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Zakka becomes my cup of tea

 

Today on QUILTsocial: pretty details finish up a practical zakka mug cozy.
Today on QUILTsocial: pretty details finish up a practical zakka mug cozy.

 

 

Zakka becomes my cup of tea

Yesterday, we learned a bit about the Japanese zakka — the art of creating pretty and practical things to make everyday life better. Today, let’s continue our practical translation of word, as we continue on with our mug cozy, zakka becomes my cup of tea, indeed!

Using the template, created from your measurements and paper towel prototype, cut:
– 2 cotton linen blend main (outside) pieces
– 2 quilting cotton lining pieces
– 2 insulated batting pieces

  • Press the outside linen blend outside pieces. I joined two colors of linen blend together with a 1/2 seam. Press the seam open.
  • Interface the whole piece of fabric with light weight interfacing. This will help keep them from stretching and pulling as you embellish the outside.
  • Use quilters’ tape to temporarily adhere lace to cover the join of the two pieces of linen.
HeatnBond Featherlite iron on adhesive helps anchor the mug cozy embellishment so you can add some hand stitched details.
HeatnBond Featherlite iron on adhesive helps anchor the mug cozy embellishment so you can add some hand stitched details.

 

 

Sweet little scraps, and equally delicate handwork and lace details, translate into zakka on our mug cozy.
Sweet little scraps, and equally delicate handwork and lace details, translate into zakka on our mug cozy.

 

 

I had a sweet little scrap of bird fabric left over from another project, but any special scrap in your stash will do to decorate the outside of your cozy.

  • Iron on a piece of lightweight interfacing to this scrap. Use a scalloped edge rotary cutting blade, or pinking shears, to create a decorative edge.
  • Measure a contrasting scrap of linen, interface it, and use a decorative edge to cut it about 1/4 bigger than your scrap.
  • Iron on a piece of HeatnBond to the patterned scrap, and a second piece to the linen scrap. Place the scrap and the linen piece together and place both centrally on the cozy. Iron the scrap embellishment onto the outside of the cozy.

The placement is your decision, but placing it at the midpoint will show off your scrap to the best advantage.

  • Use three strands of embroidery floss to sew some decorative stitches around the fabric embellishment.
  • Machine sew the lace to the outside, and use 3 strands of floss to embellish it on both sides of the cozy.
Sew gusset piece to one side of the main piece, then the other side.
Sew gusset piece to one side of the main piece, then the other side.

 

 

Finally! Piping hot tea for one, thanks to the pretty and practical zakka mug cozy.
Finally! Piping hot tea for one, thanks to the pretty and practical zakka mug cozy.

 

 

  • Insulated batting works best when the metallic (shiny side) faces the heat source. Spray baste the insulated batting to the linen pieces, shiny side out.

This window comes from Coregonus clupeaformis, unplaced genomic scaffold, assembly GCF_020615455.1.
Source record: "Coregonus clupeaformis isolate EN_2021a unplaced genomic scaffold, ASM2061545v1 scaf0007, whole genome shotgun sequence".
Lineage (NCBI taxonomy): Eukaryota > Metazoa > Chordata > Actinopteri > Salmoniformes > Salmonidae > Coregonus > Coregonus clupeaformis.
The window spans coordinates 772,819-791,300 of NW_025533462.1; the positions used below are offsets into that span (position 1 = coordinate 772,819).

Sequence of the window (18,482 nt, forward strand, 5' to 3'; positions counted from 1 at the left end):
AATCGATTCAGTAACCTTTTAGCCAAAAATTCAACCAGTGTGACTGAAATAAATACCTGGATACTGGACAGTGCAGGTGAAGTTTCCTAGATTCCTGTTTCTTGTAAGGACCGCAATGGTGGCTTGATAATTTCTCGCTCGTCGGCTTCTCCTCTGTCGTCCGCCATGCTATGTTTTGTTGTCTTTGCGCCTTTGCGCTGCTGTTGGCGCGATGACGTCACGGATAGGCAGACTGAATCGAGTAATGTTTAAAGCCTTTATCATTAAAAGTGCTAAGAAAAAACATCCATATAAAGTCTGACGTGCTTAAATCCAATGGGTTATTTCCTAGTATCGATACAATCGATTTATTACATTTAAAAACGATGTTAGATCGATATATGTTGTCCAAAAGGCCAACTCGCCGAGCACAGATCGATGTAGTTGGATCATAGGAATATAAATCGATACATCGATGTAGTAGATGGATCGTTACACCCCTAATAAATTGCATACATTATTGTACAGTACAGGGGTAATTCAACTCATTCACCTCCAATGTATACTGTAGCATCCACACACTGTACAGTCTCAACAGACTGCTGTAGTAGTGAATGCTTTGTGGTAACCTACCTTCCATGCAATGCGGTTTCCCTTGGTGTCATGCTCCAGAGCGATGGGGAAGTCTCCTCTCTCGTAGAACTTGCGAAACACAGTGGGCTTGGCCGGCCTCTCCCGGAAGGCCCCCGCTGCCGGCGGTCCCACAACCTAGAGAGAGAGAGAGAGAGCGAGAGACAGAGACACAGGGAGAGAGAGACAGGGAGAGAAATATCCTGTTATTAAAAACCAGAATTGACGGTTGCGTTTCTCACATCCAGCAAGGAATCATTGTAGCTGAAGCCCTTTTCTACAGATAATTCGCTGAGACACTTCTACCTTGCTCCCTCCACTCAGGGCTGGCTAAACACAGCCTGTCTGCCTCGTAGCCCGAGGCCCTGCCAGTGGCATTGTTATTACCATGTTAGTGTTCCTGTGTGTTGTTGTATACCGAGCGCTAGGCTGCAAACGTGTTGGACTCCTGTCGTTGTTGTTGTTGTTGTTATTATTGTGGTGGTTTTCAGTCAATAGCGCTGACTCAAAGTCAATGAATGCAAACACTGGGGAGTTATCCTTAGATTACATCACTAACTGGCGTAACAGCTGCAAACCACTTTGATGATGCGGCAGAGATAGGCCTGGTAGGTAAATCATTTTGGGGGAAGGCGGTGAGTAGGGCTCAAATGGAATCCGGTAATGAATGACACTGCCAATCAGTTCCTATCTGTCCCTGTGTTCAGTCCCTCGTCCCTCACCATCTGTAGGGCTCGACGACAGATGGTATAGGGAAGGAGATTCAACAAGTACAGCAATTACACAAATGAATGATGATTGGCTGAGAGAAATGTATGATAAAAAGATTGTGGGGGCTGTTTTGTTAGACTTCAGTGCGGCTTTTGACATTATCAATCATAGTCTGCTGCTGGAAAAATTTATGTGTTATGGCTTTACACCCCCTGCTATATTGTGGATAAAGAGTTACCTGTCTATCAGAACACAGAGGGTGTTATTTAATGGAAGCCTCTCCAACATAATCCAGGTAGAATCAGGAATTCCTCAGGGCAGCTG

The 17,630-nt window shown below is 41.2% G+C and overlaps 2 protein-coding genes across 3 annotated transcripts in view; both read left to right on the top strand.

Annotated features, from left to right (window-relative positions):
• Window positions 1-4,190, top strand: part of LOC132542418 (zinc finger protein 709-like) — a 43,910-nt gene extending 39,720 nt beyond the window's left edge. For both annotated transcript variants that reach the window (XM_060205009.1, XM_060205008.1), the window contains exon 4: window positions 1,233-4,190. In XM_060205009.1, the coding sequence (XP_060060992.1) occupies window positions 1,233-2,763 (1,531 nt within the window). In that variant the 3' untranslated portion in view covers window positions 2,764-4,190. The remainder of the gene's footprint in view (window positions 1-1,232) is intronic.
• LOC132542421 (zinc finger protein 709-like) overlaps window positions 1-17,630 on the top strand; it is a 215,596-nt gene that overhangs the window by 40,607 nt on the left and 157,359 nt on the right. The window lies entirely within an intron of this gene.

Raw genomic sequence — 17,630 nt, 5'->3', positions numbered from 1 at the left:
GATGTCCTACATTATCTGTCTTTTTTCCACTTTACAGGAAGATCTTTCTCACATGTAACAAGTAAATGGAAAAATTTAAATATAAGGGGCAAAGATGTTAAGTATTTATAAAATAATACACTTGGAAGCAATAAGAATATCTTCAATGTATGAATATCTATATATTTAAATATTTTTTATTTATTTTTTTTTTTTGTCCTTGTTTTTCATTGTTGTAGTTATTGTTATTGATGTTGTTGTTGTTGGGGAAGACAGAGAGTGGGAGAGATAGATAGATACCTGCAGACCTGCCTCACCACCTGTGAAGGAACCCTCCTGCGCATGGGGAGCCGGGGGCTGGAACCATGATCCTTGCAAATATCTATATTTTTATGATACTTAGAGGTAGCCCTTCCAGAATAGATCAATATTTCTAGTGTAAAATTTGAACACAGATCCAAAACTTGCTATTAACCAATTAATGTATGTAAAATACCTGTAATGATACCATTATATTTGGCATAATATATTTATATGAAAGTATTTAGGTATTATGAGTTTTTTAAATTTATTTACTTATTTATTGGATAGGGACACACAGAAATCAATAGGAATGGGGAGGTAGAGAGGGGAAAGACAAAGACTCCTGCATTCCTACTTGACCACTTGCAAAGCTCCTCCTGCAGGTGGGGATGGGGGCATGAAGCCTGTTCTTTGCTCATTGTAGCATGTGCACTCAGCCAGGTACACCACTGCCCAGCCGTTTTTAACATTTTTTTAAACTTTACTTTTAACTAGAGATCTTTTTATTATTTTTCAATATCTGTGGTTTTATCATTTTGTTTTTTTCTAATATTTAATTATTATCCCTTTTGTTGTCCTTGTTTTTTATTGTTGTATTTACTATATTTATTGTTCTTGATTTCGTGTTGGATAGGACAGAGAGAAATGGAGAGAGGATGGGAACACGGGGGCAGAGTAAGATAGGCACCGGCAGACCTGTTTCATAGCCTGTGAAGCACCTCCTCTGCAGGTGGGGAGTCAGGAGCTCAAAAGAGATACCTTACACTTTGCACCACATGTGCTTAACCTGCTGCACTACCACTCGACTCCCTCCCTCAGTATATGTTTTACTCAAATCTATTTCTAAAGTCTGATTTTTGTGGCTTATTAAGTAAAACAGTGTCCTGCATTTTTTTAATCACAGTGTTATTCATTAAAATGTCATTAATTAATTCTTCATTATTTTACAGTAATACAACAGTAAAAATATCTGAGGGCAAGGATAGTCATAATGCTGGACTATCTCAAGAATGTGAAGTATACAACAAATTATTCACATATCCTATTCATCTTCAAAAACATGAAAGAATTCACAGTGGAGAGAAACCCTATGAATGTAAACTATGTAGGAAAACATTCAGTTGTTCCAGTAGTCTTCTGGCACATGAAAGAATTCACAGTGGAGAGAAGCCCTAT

• Using a 1/4″ seam allowance, with right sides together, sew one side of the gusset piece to one of the outside pieces, then sew the other side of the gusset to the second piece. Clip curves and trim bottom edges even if necessary.
  • Set aside.
  • Sew the muslin lining pieces together in the same manner as the batting, but leave a 3″ opening on the curve for turning. Clip curves and trim bottom edges if necessary.
  • With right sides together, sew the bottom edge of the cozy.
  • Turn right side out through the opening. Push the lining up into the top of the cozy.
    Even the bottom edge seam. Pin and press the bottom edge. Top stitch the bottom edge.
  • Thread three strands of embroidery floss on a long doll needle, push the needle through the center top of the the mug cozy through all the layers. On the outside, sew on a decorative button, going two or three times through all the layers at the center top.

Now, you’re all ready for a cup of tea, piping hot — kept that way in a lovely zakka cozy.

Zakka becomes my cup of tea. Come on back tomorrow — when zakka is back-ka. We’ll be answering the call for a cell phone holster that offers pretty new meaning to the term “hands free”.

Nancy Devine is a self-confessed craft-crazed blogger. She is a regular contributor to A Needle Pulling Thread Magazine, one of the administrators for The Craft Café, a Facebook page devoted to the international sharing of the creative life, and a curator of an impressive collection of fabrics, notions and seam rippers. In her spare time, she wrangles dust bunnies and writes a blog called Nancy Dee Needleworks. Understandably, her house is a mess.

6 Comments

  1. Randi Cook

    I love the little birds! So adorable!

  2. Margaret Schindler

    LOving that little bird. Thanks for sharing

  3. stanleybeagle

    I just love that little fussy cut bird! What a beautiful project!

  4. Colisa

    this looks like so much fun!

  5. Karen Taylor

    The idea of zakka is charming. It takes skill and planning to accessorize a room!

  6. I’m loving the cute little buttons! Zakka sounds interesting. Never really heard of it until this post. 🙂

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